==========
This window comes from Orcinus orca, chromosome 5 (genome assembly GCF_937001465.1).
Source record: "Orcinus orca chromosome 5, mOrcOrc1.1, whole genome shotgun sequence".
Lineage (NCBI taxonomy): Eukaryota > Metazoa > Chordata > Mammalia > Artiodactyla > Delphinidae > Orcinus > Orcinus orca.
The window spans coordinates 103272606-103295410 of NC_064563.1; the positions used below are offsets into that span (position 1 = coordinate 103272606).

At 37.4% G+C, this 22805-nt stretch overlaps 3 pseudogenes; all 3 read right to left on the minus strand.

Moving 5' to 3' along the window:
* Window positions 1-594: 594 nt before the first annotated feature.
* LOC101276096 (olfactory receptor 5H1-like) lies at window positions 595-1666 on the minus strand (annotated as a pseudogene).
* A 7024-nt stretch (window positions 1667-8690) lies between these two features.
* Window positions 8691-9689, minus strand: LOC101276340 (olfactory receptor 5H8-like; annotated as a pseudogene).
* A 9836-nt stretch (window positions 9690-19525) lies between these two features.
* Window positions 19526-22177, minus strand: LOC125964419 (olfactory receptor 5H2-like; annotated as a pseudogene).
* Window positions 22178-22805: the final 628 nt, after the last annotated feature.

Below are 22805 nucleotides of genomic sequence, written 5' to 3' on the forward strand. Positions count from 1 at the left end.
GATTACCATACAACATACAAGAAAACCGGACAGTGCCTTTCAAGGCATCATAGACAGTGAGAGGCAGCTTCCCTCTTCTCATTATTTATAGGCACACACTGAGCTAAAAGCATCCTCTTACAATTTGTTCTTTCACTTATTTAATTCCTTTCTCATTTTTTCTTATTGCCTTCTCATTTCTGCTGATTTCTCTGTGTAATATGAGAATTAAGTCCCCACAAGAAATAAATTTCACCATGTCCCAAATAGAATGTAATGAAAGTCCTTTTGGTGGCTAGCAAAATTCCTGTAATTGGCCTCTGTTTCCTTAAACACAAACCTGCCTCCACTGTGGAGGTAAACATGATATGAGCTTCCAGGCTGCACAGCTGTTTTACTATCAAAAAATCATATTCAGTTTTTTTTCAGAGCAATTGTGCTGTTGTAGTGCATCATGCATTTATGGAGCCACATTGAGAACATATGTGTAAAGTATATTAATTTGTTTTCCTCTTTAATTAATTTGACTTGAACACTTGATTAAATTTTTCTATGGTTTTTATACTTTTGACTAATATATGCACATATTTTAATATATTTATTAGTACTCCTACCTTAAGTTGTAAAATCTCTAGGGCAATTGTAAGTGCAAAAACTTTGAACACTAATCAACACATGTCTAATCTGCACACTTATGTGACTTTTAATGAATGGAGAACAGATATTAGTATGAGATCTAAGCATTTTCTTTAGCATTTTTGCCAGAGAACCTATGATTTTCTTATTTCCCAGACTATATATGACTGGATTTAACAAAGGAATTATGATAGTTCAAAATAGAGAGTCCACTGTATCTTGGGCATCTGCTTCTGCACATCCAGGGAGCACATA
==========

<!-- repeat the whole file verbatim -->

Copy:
This window comes from Orcinus orca, chromosome 5 (genome assembly GCF_937001465.1).
Source record: "Orcinus orca chromosome 5, mOrcOrc1.1, whole genome shotgun sequence".
Lineage (NCBI taxonomy): Eukaryota > Metazoa > Chordata > Mammalia > Artiodactyla > Delphinidae > Orcinus > Orcinus orca.
The window spans coordinates 103272606-103295410 of NC_064563.1; the positions used below are offsets into that span (position 1 = coordinate 103272606).

At 37.4% G+C, this 22805-nt stretch overlaps 3 pseudogenes; all 3 read right to left on the minus strand.

Moving 5' to 3' along the window:
* Window positions 1-594: 594 nt before the first annotated feature.
* LOC101276096 (olfactory receptor 5H1-like) lies at window positions 595-1666 on the minus strand (annotated as a pseudogene).
* A 7024-nt stretch (window positions 1667-8690) lies between these two features.
* Window positions 8691-9689, minus strand: LOC101276340 (olfactory receptor 5H8-like; annotated as a pseudogene).
* A 9836-nt stretch (window positions 9690-19525) lies between these two features.
* Window positions 19526-22177, minus strand: LOC125964419 (olfactory receptor 5H2-like; annotated as a pseudogene).
* Window positions 22178-22805: the final 628 nt, after the last annotated feature.

Below are 22805 nucleotides of genomic sequence, written 5' to 3' on the forward strand. Positions count from 1 at the left end.
GATTACCATACAACATACAAGAAAACCGGACAGTGCCTTTCAAGGCATCATAGACAGTGAGAGGCAGCTTCCCTCTTCTCATTATTTATAGGCACACACTGAGCTAAAAGCATCCTCTTACAATTTGTTCTTTCACTTATTTAATTCCTTTCTCATTTTTTCTTATTGCCTTCTCATTTCTGCTGATTTCTCTGTGTAATATGAGAATTAAGTCCCCACAAGAAATAAATTTCACCATGTCCCAAATAGAATGTAATGAAAGTCCTTTTGGTGGCTAGCAAAATTCCTGTAATTGGCCTCTGTTTCCTTAAACACAAACCTGCCTCCACTGTGGAGGTAAACATGATATGAGCTTCCAGGCTGCACAGCTGTTTTACTATCAAAAAATCATATTCAGTTTTTTTTCAGAGCAATTGTGCTGTTGTAGTGCATCATGCATTTATGGAGCCACATTGAGAACATATGTGTAAAGTATATTAATTTGTTTTCCTCTTTAATTAATTTGACTTGAACACTTGATTAAATTTTTCTATGGTTTTTATACTTTTGACTAATATATGCACATATTTTAATATATTTATTAGTACTCCTACCTTAAGTTGTAAAATCTCTAGGGCAATTGTAAGTGCAAAAACTTTGAACACTAATCAACACATGTCTAATCTGCACACTTATGTGACTTTTAATGAATGGAGAACAGATATTAGTATGAGATCTAAGCATTTTCTTTAGCATTTTTGCCAGAGAACCTATGATTTTCTTATTTCCCAGACTATATATGACTGGATTTAACAAAGGAATTATGATAGTTCAAAATAGAGAGTCCACTGTATCTTGGGCATCTGCTTCTGCACATCCAGGGAGCACATA